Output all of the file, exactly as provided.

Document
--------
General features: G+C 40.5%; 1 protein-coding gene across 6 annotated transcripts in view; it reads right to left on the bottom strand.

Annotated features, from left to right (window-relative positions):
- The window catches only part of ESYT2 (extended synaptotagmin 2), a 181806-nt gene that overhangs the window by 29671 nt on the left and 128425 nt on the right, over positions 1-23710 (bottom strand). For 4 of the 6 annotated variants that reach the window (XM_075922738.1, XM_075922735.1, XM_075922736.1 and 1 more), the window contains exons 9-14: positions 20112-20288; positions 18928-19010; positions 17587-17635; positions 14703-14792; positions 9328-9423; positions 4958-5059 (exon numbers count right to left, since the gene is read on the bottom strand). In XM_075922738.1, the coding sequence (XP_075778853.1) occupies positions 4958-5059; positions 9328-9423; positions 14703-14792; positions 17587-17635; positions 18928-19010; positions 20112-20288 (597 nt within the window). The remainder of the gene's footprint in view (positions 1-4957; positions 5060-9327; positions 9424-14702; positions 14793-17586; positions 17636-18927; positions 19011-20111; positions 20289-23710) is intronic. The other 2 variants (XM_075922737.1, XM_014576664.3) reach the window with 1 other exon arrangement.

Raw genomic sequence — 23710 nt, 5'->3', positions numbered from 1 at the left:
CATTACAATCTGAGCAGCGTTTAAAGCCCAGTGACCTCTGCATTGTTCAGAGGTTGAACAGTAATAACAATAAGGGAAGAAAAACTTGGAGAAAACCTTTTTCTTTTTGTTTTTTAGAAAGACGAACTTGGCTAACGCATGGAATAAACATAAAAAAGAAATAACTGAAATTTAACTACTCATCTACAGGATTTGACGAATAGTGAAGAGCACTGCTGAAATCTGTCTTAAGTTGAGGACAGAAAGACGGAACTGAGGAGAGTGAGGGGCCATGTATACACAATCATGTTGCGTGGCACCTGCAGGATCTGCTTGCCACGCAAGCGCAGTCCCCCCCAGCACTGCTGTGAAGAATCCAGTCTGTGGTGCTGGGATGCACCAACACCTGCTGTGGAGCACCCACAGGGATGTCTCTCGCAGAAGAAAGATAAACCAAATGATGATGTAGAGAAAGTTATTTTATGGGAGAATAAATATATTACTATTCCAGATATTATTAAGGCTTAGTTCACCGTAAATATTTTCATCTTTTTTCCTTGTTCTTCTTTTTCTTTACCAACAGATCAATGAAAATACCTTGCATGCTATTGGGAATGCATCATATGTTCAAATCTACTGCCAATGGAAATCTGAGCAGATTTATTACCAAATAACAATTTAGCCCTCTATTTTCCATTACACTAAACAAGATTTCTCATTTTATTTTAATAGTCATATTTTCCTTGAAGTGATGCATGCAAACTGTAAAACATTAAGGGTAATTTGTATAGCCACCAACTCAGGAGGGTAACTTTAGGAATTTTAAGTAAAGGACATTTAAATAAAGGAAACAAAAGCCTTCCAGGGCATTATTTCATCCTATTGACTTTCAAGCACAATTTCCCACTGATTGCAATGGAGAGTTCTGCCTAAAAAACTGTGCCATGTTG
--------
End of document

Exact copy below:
General features: G+C 40.5%; 1 protein-coding gene across 6 annotated transcripts in view; it reads right to left on the bottom strand.

Annotated features, from left to right (window-relative positions):
- The window catches only part of ESYT2 (extended synaptotagmin 2), a 181806-nt gene that overhangs the window by 29671 nt on the left and 128425 nt on the right, over positions 1-23710 (bottom strand). For 4 of the 6 annotated variants that reach the window (XM_075922738.1, XM_075922735.1, XM_075922736.1 and 1 more), the window contains exons 9-14: positions 20112-20288; positions 18928-19010; positions 17587-17635; positions 14703-14792; positions 9328-9423; positions 4958-5059 (exon numbers count right to left, since the gene is read on the bottom strand). In XM_075922738.1, the coding sequence (XP_075778853.1) occupies positions 4958-5059; positions 9328-9423; positions 14703-14792; positions 17587-17635; positions 18928-19010; positions 20112-20288 (597 nt within the window). The remainder of the gene's footprint in view (positions 1-4957; positions 5060-9327; positions 9424-14702; positions 14793-17586; positions 17636-18927; positions 19011-20111; positions 20289-23710) is intronic. The other 2 variants (XM_075922737.1, XM_014576664.3) reach the window with 1 other exon arrangement.

Raw genomic sequence — 23710 nt, 5'->3', positions numbered from 1 at the left:
CATTACAATCTGAGCAGCGTTTAAAGCCCAGTGACCTCTGCATTGTTCAGAGGTTGAACAGTAATAACAATAAGGGAAGAAAAACTTGGAGAAAACCTTTTTCTTTTTGTTTTTTAGAAAGACGAACTTGGCTAACGCATGGAATAAACATAAAAAAGAAATAACTGAAATTTAACTACTCATCTACAGGATTTGACGAATAGTGAAGAGCACTGCTGAAATCTGTCTTAAGTTGAGGACAGAAAGACGGAACTGAGGAGAGTGAGGGGCCATGTATACACAATCATGTTGCGTGGCACCTGCAGGATCTGCTTGCCACGCAAGCGCAGTCCCCCCCAGCACTGCTGTGAAGAATCCAGTCTGTGGTGCTGGGATGCACCAACACCTGCTGTGGAGCACCCACAGGGATGTCTCTCGCAGAAGAAAGATAAACCAAATGATGATGTAGAGAAAGTTATTTTATGGGAGAATAAATATATTACTATTCCAGATATTATTAAGGCTTAGTTCACCGTAAATATTTTCATCTTTTTTCCTTGTTCTTCTTTTTCTTTACCAACAGATCAATGAAAATACCTTGCATGCTATTGGGAATGCATCATATGTTCAAATCTACTGCCAATGGAAATCTGAGCAGATTTATTACCAAATAACAATTTAGCCCTCTATTTTCCATTACACTAAACAAGATTTCTCATTTTATTTTAATAGTCATATTTTCCTTGAAGTGATGCATGCAAACTGTAAAACATTAAGGGTAATTTGTATAGCCACCAACTCAGGAGGGTAACTTTAGGAATTTTAAGTAAAGGACATTTAAATAAAGGAAACAAAAGCCTTCCAGGGCATTATTTCATCCTATTGACTTTCAAGCACAATTTCCCACTGATTGCAATGGAGAGTTCTGCCTAAAAAACTGTGCCATGTTG